Saturday, 4 April 2015

Oregano is a Common Species of Origanum, a Genus of the Mint Family

We’re always felt a bit confused to on the subject of oregano verses marjoram, but I don’t feel too badly, because so are the botanists. Wild oregano (Origanum Vulgare) is the available plant that most closely resembles the stuff they put on pizza, though I am told the jars of oregano you buy in the market are really a blend of several different “Italian” herbs. Sweet marjoram has a milder flavor, and its botanical name is O. majorana or Majorana hortensis, depending on whom you talk to. The difference between the two plants is quite clear, though. Wild oregano is a big, sprawling thing that will make it through the harshest winter; sweet marjoram is a flower, more trailing plant which, though perennial, is not hardy except in warm climates. It has oval leaves and knot like nodes along stems, which is why it is sometimes called “knotted marjoram.” I grow wild oregano in the garden, mainly because bees and butterflies love its lavish display of pinkish flowers. For kitchen seasonings I am more apt to use my sweet marjoram, which does better as a potted herb than oregano. Moreover Oregano will grow in a pH range about between 6.0 (mildly acidic) and 9.0 (strongly alkaline) with a preferred range in between 6.0 to 8.0. The flowers are purple, 3–4 mm long, produced in erect spikes. It is sometimes called wild marjoram, and its close relative O. majorana is known as sweet marjoram.

How to Grow Oregano

Both oregano and majoram prefer full sun and light, well drained, slightly alkaline soil. Both benefit by being cut back, especially wild oregano, which should also be divided every few years after it becomes very woody. In addition to division, you can propagate from stem cuttings or from seed, though germination is fairly slow. Both oregano and marjoram have better flavor if cut just before they bloom. They dry very well hung upside down in a paper bag or in a dark, airy place. Crumble the leaves off the stems when they are completely dry. 

How to Grow Parsley (Petroselinum)

Through history, parsley has had powerful symbolic connotations, death and fertility among them. What a come down to wind up in the 20th century as the world’s most boring garnish. I do remember that among my girlhood classmates, eating parsley was believed to increase the size of the breasts, and nary was a plate sent back to the kitchen at lunch hour with parsley still on it. And health conscious folk always extol parsley as a source of vitamins A and C as well as iron. Some of its aura has also returned with the recent resurgence of Italian broad leaved parsley. Which is actually cut up and used in food instead of merely sitting next to it? But gone are the days when you could just wave parsley in front of an advancing army and cause the soldiers to retreat in terror if you believe Plutarch. I would not be without it, nonetheless. A hardy biennial, parsley self-sows dependably in my garden, and new plants await me in early spring. In warm climates you can harvest it all year. I grow both the foot high curly parsley (Petroselinum crispum) and the slightly taller Italian (P. neapolitanum). Parsley is an important butterfly plant. Watch for some particularly gorgeous caterpillars on it, green and black striped with yellow spots. In return for a small share of your parsley crop they will turn into black swallowtail butterflies that will hover around the flowers of your other herbs, especially the pink and purple ones.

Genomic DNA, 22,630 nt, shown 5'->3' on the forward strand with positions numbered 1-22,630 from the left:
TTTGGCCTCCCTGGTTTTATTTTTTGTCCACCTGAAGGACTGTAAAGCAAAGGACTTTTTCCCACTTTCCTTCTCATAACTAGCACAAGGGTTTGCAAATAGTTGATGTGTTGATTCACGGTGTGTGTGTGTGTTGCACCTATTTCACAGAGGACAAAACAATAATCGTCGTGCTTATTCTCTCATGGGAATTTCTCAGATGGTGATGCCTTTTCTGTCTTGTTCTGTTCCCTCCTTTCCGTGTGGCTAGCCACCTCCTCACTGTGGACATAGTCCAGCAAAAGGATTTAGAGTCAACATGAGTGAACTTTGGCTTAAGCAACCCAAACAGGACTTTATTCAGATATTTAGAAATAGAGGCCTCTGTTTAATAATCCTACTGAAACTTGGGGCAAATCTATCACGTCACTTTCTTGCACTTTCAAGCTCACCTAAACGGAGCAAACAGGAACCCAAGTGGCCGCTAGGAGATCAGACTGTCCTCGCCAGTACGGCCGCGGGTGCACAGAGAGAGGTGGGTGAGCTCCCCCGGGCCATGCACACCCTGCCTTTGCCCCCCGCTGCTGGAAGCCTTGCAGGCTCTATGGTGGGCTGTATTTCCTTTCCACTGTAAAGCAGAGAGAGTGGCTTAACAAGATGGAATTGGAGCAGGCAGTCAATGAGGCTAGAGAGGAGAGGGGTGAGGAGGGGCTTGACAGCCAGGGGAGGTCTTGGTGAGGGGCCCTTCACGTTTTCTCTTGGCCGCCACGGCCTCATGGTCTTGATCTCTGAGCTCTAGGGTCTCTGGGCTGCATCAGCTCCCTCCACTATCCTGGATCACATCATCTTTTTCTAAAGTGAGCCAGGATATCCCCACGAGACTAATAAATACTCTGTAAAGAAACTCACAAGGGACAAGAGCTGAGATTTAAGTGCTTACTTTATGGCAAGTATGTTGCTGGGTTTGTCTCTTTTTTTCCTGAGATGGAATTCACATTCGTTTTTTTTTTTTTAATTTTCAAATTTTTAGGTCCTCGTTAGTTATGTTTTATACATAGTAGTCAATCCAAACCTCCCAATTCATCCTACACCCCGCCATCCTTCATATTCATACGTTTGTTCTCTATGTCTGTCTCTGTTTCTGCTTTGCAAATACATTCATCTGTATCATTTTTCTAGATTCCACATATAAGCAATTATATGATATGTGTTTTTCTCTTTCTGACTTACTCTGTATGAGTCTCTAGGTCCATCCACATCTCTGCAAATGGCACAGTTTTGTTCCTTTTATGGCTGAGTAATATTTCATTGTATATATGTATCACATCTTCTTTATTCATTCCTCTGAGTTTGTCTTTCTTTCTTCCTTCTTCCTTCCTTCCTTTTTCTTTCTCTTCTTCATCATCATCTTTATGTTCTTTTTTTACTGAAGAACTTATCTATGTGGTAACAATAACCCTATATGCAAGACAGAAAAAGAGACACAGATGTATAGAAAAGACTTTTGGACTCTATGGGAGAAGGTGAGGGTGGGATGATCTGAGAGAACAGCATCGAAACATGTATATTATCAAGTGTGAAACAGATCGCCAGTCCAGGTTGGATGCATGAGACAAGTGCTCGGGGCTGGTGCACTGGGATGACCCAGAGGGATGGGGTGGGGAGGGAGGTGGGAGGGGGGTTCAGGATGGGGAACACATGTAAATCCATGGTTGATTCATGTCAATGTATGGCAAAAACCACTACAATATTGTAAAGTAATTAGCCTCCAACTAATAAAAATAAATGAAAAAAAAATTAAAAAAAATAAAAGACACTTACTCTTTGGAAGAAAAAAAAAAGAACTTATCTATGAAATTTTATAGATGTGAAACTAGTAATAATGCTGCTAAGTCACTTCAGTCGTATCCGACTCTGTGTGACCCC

How to Grow Parsley

Parsley likes full sun or light shade. Soil should be rich, well lightened with organic matter and moist but well drained. Sow early in the spring or in fall, soaking the seeds overnight to speed up germination, which can take up to three weeks. Or buy started plants for an earlier harvest Thin to about six to eight inches apart. The plants grow beautifully if cut back, even to the base. If you are just snipping, take the outer leaves. Plants can be dug up in fall and brought indoors at the same time so that you will have some fresh plants by the time the old ones start to go to seed.  The leaves are good fresh, frozen or dried. Well, dry hanging upside down or on screens in a shaded, well ventilated place.